- Use live chat on your site to make the shopping experience seamless and interactive. According to data, 63% of consumers who used live chat on a site are more likely to return to it. Live chat also improves the response time of your customer-facing teams, which is helpful at all stages of the conversion funnel.
3. Desire or Preference
The third stage of the funnel is where you pre-qualify leads by helping them understand the core features of your product or service. The aim is to share information that helps them understand your solution and why it is better than what is available in the market.
Overall, the tone and intent of your content should be educative. Based on the information shared, the prospect will understand whether they’re genuinely interested in moving to the following few funnel stages. Some of the preferred marketing methods you can employ at this stage are:
- Use email marketing, including setting up drip campaigns, to help users understand your product and eventually take the desired action (say, signing up for a demo or fixing a call).
- Setting up retargeting campaigns is also crucial at this point. Even though prospects are leaning towards your product, they might be searching for alternatives. Make sure to set up highly personalized email campaigns to overcome this hurdle. You can use CRM integrations on your site to better analyze user behavior and send them information accordingly. You can also send time-sensitive offers to compel prospects to complete the sale in the next stage.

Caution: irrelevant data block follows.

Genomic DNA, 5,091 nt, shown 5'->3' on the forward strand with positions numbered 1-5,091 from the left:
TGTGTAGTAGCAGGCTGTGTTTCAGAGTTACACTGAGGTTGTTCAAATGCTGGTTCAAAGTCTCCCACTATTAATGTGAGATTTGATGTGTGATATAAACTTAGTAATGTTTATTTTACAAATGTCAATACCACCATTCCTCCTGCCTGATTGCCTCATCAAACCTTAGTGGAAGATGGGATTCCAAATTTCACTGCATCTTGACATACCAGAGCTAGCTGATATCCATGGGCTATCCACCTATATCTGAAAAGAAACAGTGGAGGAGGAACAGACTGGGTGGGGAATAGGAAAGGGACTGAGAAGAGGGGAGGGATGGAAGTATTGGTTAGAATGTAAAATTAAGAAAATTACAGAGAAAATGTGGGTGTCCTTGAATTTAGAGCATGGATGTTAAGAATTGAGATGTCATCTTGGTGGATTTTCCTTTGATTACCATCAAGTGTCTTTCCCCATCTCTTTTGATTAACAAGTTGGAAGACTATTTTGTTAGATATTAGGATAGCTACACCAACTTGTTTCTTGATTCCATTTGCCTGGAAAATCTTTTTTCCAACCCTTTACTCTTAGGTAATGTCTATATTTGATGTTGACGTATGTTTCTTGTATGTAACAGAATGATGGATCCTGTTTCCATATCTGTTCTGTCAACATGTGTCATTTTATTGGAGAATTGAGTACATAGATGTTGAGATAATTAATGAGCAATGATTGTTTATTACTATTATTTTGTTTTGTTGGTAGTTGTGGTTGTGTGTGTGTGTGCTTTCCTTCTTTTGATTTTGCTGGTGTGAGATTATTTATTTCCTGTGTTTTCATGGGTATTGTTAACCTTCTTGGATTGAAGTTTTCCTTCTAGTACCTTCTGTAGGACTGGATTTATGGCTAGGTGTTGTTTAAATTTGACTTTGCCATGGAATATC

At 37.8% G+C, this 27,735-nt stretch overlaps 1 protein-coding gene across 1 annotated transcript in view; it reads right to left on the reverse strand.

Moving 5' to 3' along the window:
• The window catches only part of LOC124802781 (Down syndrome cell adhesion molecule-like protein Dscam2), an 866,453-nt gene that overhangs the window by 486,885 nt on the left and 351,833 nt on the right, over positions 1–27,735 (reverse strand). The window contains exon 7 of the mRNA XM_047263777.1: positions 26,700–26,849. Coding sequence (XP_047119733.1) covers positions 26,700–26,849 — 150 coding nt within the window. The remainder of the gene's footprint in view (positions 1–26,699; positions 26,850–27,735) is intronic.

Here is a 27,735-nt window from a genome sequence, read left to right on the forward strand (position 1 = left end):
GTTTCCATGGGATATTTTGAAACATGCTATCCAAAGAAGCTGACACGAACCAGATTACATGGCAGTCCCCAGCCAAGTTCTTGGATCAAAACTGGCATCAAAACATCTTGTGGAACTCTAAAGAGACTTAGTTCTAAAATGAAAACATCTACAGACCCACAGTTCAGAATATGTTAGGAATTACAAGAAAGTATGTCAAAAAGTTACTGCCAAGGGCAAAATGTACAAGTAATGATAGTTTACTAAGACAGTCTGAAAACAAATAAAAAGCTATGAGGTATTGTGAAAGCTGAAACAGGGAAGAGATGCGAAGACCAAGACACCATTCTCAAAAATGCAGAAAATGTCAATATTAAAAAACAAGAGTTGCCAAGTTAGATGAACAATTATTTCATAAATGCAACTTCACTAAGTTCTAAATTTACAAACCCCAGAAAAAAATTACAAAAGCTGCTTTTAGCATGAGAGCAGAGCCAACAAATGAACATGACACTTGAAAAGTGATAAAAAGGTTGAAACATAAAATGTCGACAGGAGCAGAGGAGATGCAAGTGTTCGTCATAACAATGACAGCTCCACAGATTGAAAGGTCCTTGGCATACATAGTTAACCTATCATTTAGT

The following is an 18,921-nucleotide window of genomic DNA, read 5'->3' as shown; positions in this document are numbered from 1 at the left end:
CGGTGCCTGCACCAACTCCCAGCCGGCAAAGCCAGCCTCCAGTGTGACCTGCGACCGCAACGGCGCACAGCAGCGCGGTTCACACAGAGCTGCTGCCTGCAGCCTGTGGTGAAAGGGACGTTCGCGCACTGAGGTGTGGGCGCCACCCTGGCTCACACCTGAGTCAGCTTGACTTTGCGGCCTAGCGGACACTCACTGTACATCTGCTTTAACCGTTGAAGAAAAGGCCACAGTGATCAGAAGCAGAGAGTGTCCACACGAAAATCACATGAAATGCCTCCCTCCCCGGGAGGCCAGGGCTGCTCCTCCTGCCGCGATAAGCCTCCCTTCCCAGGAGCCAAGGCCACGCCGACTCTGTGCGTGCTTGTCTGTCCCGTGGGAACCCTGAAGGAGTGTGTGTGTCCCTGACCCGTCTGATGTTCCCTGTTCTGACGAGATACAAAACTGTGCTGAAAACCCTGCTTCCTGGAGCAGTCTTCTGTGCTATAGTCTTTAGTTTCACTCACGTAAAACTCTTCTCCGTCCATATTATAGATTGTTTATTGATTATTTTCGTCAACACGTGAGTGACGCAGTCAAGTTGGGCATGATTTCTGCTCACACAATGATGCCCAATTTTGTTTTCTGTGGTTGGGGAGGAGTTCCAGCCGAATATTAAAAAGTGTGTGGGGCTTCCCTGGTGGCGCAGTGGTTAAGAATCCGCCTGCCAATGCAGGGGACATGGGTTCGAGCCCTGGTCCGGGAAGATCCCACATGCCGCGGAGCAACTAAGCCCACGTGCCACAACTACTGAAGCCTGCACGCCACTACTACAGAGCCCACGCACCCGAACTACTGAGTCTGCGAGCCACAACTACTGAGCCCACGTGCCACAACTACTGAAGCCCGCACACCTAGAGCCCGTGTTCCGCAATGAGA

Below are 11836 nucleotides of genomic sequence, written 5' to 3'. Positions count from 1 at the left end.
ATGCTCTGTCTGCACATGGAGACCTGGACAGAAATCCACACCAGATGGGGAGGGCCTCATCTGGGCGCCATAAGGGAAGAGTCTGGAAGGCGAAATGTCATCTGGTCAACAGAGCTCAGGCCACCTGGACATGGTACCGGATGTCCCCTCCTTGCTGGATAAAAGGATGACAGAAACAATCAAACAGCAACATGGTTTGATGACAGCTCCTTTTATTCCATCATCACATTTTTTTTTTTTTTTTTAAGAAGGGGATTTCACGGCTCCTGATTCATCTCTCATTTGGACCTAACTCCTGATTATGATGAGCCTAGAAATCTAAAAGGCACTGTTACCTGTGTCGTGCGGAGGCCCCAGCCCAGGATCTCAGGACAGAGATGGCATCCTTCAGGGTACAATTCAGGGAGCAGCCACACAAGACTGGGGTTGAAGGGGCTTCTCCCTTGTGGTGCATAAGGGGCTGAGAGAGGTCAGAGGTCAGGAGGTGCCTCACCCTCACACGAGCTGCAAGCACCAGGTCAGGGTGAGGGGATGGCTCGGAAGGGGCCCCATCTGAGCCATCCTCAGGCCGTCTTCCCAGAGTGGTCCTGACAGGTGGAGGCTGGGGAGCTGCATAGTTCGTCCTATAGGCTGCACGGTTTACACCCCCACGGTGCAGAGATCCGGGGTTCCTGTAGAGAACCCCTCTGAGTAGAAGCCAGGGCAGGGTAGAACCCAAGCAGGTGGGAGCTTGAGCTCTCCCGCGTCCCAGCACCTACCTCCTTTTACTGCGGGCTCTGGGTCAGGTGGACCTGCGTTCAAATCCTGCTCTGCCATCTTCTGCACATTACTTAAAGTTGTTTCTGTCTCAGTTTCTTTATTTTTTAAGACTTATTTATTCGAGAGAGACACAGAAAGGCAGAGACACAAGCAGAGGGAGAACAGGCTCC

- It’s also vital to optimize the shopping experience by making it simple to search for items or seek information.
This is the last stage of the journey where prospects turn into paying customers. The best strategy at this stage is to advertise your products and provide fast support to make the process simpler. If you run an eCommerce business, a straightforward checkout process with multiple payment options can increase the chances of conversion.
Additionally, providing live chat support during checkout can minimize the chances of users straying from your site and searching for other alternatives. It also boosts your conversion rate by humanizing the shopping experience. Having a live chat option on your site has other benefits, too, at various stages of the conversion funnel, as pointed out by an AMA study:
- Marketing: Awareness: 29%
- Marketing: Conversion to create sales suspects: 39%
- Sales: Early-stage direct engagement: 32%
- Sales: Mid-Stage Direct Engagement: 24%
- Sales: Closing the deal: 18%
- Post-sales customer support, education, engagement: 39%
As you can see, live chat is also helpful for post-sales engagement by improving your customer support. Customers no longer buy products. Instead, they’re looking for an experience, which isn’t complete without personalized support and after-sales service. Adding this last stage to your funnel can help turn customers into loyal fans. You can also implement loyalty schemes, like offering discounts and referral schemes, to reward loyal customers and also boost your customer acquisition strategy.